We should not feel sorry for what we think was Arthur’s so-called demise. A.I.D.S. was a gift…Yes I said A.I.D.S. was a gift to let Arthur understand something we all tend to forget: That life is short and very fragile and that he still have some great and significant things to achieve, but must be very selective in what he chose to focused on. Arthur was given a chance to not only repent and to forgive others for wrongs committed against him, but to also teach GOD’S message. Arthur was GOD’s personal messenger. Arthur was a Biblical figure. Our Arthur??? How was that so you may ask??? People seem to forget that many of the most courageous and righteous of Biblical heroes were professional all star sinners before and after they became full-fledged Saints. Noah was a drunk, which would give us a good explanation why people may not have believed him about the coming of The Great Flood. King David was a man who conquered Goliath, but could not conquer his lust for another man’s wife, which brought him to kill that man for the quenching of his lust. Paul was first and foremost a ruthless cold-blooded killer of man before being converted into a GOD fearing and loving devotee and servant to the Gospel we know and forever celebrate. Even Jesus found his following stronger among the prostitutes and criminals than among the so-called moral and ethical institutions of his day. The list goes on and on, but my point is that GOD will use the so-called most despised, the lowliest, the lonely, the hopeless and the worthless of our society to effect change.
Whether we recognize it or not Arthur has taught many of us very important lessons on life and faith.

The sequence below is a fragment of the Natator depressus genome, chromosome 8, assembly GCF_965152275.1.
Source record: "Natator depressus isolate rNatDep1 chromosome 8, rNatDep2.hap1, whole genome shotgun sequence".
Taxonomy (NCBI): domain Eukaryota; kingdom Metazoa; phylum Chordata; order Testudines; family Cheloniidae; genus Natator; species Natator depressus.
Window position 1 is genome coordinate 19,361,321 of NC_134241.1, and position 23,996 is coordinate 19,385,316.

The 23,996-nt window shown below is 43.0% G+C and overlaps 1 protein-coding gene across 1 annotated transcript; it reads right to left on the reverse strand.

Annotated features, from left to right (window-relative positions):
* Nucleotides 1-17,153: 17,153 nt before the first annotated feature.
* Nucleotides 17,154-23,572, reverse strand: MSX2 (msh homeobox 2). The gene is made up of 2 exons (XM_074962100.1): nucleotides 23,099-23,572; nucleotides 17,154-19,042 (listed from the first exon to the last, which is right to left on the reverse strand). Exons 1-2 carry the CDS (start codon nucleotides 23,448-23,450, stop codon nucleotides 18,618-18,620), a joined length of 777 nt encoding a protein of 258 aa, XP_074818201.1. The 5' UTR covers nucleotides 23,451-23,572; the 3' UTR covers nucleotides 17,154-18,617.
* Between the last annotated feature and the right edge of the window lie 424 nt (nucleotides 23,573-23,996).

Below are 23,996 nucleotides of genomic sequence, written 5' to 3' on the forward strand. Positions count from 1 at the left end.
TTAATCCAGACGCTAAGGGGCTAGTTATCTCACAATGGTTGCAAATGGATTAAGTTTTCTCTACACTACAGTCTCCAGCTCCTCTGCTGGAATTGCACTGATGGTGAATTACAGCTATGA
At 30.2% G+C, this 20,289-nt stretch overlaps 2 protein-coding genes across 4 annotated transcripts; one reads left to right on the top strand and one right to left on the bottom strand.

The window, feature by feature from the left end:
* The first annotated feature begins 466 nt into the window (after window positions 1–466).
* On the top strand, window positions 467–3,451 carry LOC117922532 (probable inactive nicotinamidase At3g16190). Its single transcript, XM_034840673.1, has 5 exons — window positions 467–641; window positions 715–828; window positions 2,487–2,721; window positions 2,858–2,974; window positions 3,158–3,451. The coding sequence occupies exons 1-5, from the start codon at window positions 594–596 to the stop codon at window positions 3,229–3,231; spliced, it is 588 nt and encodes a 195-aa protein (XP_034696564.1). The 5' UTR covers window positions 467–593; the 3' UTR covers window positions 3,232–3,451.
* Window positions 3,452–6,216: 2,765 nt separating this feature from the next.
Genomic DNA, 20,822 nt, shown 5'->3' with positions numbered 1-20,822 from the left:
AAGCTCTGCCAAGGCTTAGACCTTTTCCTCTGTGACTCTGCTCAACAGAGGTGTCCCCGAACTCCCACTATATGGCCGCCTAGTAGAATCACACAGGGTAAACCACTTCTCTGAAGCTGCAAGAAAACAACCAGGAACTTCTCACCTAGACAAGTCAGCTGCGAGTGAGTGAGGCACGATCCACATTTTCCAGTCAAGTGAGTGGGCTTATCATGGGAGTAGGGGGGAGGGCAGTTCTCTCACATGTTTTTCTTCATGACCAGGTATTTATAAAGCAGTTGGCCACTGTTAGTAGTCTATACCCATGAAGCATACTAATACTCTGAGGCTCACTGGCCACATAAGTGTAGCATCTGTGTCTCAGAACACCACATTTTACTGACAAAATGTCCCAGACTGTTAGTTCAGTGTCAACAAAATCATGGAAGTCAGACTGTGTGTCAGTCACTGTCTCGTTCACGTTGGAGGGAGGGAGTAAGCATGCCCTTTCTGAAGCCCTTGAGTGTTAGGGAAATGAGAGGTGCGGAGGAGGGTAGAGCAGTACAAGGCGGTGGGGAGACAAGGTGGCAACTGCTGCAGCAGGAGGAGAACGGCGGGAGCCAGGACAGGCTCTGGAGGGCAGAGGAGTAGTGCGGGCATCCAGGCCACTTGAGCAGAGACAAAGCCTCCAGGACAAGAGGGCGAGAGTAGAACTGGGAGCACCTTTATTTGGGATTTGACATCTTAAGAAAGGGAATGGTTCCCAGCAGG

For example, Arthur taught me patience because I often found my self, when my mom was not able, taking him to his doctor’s appointments because of the distance and the long wait it sometimes entailed. Arthur taught me courage because regardless of how bad his outer appearance was worsened by his condition he still had the gall and audacity to face each day with increased assurance and walked outside to a destiny only known to him. He refused to let this so-called death sentence control his life to where he was scared to live his life. It’s amazing how Arthur hypnotized people. Strangers were not even scared to touch or talk to him despite the fact that his lips were covered with dark tough scabs and his immense spitting/ saliva output because of his speech impediment. This tells me that he not only won their hearts, but their respect as well because they saw beyond his outward appearance beyond his outward appearance and found his wonderful and good-hearted humanity. They saw Arthur as a total human being when many, including me, at times could not. At times I thought of Arthur as being a burden and a waste of time because I felt that he was drinking his life away and letting A.I.D.S. win. Now I realize that the drinking was not the true problem it was only a symptom. Arthur’s true problem(s) were his doubts about who he was and what was his purpose haunted his ever wakening moment in this life. You see Arthur was molested and victimized by a family friend and neighbor during childhood years, the years where you develop your foundation for your lifelong sense of identity. Arthur never received professional therapy for these traumatic experiences but received plenty of insults, indifference, hatred, disrespect and labels of faggot, cross dresser, and homo. Although he had the unconditional love and support of his family, this could not help fill the huge void that occurred after a part of him was unmercifully killed by a soul dead and jaded human being. How can anyone comfort him, including family, when he and he alone had to endure and live with these human debasing and savage acts committed upon his person and against his will. Instead of getting back into the normalcy of his previous life his life’s void gradually increased and Arthur digressed into a self- destructive alcoholic and unprotected sex-consuming binge. Arthur wanted a wife and kids but people and his demons would not let him forget that he was raped and that it was meant for him to be a so-called faggot and punk for the rest of his life. He must have thought he was responsible for another human being's monstrosity and hatred being unleashed upon him. Since he was being called and haunted by all these sub-human labels what’s to say that he did not deserve his fate of hell on earth??? GOD DEFINITELY KNEW THE RIGHT ANSWER TO THAT COMPLEX QUESTION AND YOU CAN DEFINITELY BELIEVE THAT ARTHUR KNEW THAT ANSWER BEFORE HE DEPARTED TO THE NEXT DIMENSION!!!